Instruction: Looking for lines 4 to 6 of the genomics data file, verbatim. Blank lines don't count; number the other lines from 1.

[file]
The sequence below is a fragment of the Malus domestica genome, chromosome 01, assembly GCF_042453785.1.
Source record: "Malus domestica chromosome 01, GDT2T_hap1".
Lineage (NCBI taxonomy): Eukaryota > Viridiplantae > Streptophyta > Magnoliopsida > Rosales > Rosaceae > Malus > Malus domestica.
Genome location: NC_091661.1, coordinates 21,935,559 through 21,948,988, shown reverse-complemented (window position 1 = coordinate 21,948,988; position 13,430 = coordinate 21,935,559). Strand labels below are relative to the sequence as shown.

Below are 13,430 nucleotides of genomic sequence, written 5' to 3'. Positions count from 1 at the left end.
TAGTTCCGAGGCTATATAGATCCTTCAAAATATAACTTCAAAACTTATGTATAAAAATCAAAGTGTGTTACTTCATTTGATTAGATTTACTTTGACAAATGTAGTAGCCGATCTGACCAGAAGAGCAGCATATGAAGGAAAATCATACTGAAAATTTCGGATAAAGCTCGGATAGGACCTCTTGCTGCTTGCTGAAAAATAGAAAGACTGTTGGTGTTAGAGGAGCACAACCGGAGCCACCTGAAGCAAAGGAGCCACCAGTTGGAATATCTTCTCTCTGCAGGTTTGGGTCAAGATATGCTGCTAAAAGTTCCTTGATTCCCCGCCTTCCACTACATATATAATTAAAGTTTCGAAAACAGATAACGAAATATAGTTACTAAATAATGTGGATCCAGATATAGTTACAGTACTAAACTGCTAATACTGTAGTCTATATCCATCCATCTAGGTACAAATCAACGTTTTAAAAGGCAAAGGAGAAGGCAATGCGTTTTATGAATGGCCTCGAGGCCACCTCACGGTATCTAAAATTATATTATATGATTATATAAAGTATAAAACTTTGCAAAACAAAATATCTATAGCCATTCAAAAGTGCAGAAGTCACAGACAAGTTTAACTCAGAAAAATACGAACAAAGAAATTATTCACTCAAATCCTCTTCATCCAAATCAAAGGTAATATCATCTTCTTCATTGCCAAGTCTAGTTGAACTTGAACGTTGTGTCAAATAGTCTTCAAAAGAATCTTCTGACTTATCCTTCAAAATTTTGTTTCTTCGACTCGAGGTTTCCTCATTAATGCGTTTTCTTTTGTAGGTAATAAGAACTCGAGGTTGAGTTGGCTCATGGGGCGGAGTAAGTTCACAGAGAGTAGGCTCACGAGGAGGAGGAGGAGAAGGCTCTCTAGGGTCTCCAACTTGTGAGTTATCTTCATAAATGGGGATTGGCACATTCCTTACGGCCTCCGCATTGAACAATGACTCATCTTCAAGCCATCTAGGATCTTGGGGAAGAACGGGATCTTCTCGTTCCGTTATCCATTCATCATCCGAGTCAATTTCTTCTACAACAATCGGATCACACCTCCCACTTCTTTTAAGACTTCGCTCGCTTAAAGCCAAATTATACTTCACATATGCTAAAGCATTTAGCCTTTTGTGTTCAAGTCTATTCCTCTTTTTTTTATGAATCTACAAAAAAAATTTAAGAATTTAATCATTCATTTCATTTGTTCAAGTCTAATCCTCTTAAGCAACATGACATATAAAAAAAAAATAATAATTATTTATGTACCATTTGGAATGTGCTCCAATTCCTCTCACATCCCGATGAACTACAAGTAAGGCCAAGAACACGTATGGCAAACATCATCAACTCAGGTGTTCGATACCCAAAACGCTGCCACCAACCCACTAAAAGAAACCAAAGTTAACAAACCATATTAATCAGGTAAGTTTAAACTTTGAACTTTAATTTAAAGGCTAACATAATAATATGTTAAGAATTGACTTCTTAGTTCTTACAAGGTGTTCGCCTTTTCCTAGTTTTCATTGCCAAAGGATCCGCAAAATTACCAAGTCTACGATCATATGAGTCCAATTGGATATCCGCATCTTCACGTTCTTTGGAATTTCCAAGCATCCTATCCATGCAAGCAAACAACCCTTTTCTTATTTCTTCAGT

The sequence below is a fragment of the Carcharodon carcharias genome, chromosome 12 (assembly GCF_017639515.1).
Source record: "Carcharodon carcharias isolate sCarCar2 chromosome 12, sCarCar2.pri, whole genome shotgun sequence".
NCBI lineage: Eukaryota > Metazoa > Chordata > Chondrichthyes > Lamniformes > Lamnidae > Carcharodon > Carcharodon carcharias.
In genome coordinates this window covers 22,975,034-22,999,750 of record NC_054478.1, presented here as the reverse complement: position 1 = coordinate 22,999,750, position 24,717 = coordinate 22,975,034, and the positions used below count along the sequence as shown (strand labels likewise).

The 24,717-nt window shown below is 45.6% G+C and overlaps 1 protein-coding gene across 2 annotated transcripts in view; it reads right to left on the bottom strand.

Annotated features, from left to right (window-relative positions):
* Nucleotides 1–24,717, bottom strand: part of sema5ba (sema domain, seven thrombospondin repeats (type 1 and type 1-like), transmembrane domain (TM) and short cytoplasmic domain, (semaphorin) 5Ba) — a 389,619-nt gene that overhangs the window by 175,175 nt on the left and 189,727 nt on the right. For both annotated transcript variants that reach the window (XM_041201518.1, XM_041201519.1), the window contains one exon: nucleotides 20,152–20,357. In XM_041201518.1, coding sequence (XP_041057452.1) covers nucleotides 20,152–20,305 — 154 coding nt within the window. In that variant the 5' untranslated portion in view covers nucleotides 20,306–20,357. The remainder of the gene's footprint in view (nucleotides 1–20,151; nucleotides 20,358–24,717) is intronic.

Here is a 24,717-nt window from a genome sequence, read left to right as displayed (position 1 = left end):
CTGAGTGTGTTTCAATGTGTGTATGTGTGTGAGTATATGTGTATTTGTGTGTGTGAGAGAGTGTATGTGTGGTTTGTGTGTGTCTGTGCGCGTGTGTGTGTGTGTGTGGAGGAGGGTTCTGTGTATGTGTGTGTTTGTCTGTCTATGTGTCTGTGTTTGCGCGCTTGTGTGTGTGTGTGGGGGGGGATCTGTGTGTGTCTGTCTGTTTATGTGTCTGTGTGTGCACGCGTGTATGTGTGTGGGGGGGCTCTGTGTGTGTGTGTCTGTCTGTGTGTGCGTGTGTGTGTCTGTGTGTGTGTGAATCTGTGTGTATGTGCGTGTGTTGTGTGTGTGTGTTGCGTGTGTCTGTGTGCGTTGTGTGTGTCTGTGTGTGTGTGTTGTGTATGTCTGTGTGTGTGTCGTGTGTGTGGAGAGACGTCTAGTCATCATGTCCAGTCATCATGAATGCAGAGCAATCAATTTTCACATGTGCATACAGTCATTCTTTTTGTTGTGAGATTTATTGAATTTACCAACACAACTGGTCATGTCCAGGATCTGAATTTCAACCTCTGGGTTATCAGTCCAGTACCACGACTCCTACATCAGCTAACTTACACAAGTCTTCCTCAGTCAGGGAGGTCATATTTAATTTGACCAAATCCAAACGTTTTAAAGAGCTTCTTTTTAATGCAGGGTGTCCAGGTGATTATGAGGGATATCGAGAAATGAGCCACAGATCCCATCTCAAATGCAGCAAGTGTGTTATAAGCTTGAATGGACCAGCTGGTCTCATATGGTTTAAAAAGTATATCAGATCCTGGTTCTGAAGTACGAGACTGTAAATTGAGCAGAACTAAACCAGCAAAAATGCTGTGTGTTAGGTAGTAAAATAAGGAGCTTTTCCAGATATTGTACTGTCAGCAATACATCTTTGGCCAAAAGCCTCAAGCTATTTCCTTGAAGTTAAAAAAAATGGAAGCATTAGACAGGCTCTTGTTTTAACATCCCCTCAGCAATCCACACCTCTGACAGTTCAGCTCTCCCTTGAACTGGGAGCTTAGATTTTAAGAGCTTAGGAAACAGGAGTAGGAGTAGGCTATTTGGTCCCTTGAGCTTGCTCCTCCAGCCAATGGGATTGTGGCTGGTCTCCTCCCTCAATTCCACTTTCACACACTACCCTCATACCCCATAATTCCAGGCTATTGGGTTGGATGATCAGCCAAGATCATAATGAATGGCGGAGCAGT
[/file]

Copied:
Genome location: NC_091661.1, coordinates 21,935,559 through 21,948,988, shown reverse-complemented (window position 1 = coordinate 21,948,988; position 13,430 = coordinate 21,935,559). Strand labels below are relative to the sequence as shown.

Below are 13,430 nucleotides of genomic sequence, written 5' to 3'. Positions count from 1 at the left end.
TAGTTCCGAGGCTATATAGATCCTTCAAAATATAACTTCAAAACTTATGTATAAAAATCAAAGTGTGTTACTTCATTTGATTAGATTTACTTTGACAAATGTAGTAGCCGATCTGACCAGAAGAGCAGCATATGAAGGAAAATCATACTGAAAATTTCGGATAAAGCTCGGATAGGACCTCTTGCTGCTTGCTGAAAAATAGAAAGACTGTTGGTGTTAGAGGAGCACAACCGGAGCCACCTGAAGCAAAGGAGCCACCAGTTGGAATATCTTCTCTCTGCAGGTTTGGGTCAAGATATGCTGCTAAAAGTTCCTTGATTCCCCGCCTTCCACTACATATATAATTAAAGTTTCGAAAACAGATAACGAAATATAGTTACTAAATAATGTGGATCCAGATATAGTTACAGTACTAAACTGCTAATACTGTAGTCTATATCCATCCATCTAGGTACAAATCAACGTTTTAAAAGGCAAAGGAGAAGGCAATGCGTTTTATGAATGGCCTCGAGGCCACCTCACGGTATCTAAAATTATATTATATGATTATATAAAGTATAAAACTTTGCAAAACAAAATATCTATAGCCATTCAAAAGTGCAGAAGTCACAGACAAGTTTAACTCAGAAAAATACGAACAAAGAAATTATTCACTCAAATCCTCTTCATCCAAATCAAAGGTAATATCATCTTCTTCATTGCCAAGTCTAGTTGAACTTGAACGTTGTGTCAAATAGTCTTCAAAAGAATCTTCTGACTTATCCTTCAAAATTTTGTTTCTTCGACTCGAGGTTTCCTCATTAATGCGTTTTCTTTTGTAGGTAATAAGAACTCGAGGTTGAGTTGGCTCATGGGGCGGAGTAAGTTCACAGAGAGTAGGCTCACGAGGAGGAGGAGGAGAAGGCTCTCTAGGGTCTCCAACTTGTGAGTTATCTTCATAAATGGGGATTGGCACATTCCTTACGGCCTCCGCATTGAACAATGACTCATCTTCAAGCCATCTAGGATCTTGGGGAAGAACGGGATCTTCTCGTTCCGTTATCCATTCATCATCCGAGTCAATTTCTTCTACAACAATCGGATCACACCTCCCACTTCTTTTAAGACTTCGCTCGCTTAAAGCCAAATTATACTTCACATATGCTAAAGCATTTAGCCTTTTGTGTTCAAGTCTATTCCTCTTTTTTTTATGAATCTACAAAAAAAATTTAAGAATTTAATCATTCATTTCATTTGTTCAAGTCTAATCCTCTTAAGCAACATGACATATAAAAAAAAAATAATAATTATTTATGTACCATTTGGAATGTGCTCCAATTCCTCTCACATCCCGATGAACTACAAGTAAGGCCAAGAACACGTATGGCAAACATCATCAACTCAGGTGTTCGATACCCAAAACGCTGCCACCAACCCACTAAAAGAAACCAAAGTTAACAAACCATATTAATCAGGTAAGTTTAAACTTTGAACTTTAATTTAAAGGCTAACATAATAATATGTTAAGAATTGACTTCTTAGTTCTTACAAGGTGTTCGCCTTTTCCTAGTTTTCATTGCCAAAGGATCCGCAAAATTACCAAGTCTACGATCATATGAGTCCAATTGGATATCCGCATCTTCACGTTCTTTGGAATTTCCAAGCATCCTATCCATGCAAGCAAACAACCCTTTTCTTATTTCTTCAGT